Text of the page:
According to Latvian authorities, Rasmussen, who was the deputy chairman of PNB’s independent steering group, and other former managers are being probed over their past management of the bank.
The administrator of the bankruptcy estate said the accused group acted irresponsibly by accepting large deals without collateral, resulting in approximately €140 million in “gaps” in the bank’s assets.
The authorities did not comment on the matter in more detail as the investigation is still ongoing, Börsen reported.
The case was recently dismissed in Denmark when the bank’s Danish lawyer unsuccessfully tried to have it brought before the country’s Supreme Court.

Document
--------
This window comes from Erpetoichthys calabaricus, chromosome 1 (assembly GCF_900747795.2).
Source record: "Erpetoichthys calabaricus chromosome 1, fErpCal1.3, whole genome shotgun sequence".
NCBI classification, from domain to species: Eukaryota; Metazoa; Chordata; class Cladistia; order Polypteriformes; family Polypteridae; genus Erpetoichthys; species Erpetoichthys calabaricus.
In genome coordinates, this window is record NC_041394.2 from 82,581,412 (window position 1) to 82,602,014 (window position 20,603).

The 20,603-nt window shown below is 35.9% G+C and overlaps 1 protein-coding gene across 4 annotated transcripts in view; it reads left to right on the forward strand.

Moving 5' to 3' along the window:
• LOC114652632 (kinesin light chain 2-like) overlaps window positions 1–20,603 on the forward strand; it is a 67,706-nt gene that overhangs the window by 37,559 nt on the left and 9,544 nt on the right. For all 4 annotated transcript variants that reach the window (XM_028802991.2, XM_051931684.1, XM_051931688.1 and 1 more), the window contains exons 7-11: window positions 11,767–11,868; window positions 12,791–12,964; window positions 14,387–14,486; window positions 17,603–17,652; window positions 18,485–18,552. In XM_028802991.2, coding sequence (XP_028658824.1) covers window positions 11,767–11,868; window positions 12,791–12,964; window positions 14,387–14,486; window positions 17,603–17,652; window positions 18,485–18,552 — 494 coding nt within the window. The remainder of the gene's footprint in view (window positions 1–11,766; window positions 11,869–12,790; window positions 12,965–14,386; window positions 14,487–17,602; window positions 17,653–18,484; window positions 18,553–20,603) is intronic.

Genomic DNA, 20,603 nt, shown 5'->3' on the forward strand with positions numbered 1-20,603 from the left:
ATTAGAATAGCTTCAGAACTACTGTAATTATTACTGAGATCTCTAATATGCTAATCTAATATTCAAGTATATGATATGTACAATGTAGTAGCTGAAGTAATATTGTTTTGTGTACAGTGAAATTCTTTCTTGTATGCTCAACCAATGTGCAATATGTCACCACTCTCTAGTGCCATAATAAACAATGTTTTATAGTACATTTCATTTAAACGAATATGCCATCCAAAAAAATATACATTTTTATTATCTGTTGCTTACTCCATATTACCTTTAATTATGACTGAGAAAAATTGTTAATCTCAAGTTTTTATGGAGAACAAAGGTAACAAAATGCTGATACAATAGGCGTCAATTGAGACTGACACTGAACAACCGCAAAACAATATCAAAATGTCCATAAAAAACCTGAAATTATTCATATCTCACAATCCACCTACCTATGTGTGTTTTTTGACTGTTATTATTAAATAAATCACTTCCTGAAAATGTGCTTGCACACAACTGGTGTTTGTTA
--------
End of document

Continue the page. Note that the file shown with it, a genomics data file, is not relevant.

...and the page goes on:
Rasmussen served as Denmark’s prime minister from 2001 to 2009, before leading the transatlantic military organization. He founded consultancy Rasmussen Global and co-chairs the Group on International Security Guarantees for Ukraine, with Andriy Yermak, a top adviser to Ukraine’s President Volodymyr Zelenskyy.
A spokesperson for Rasmussen declined to comment.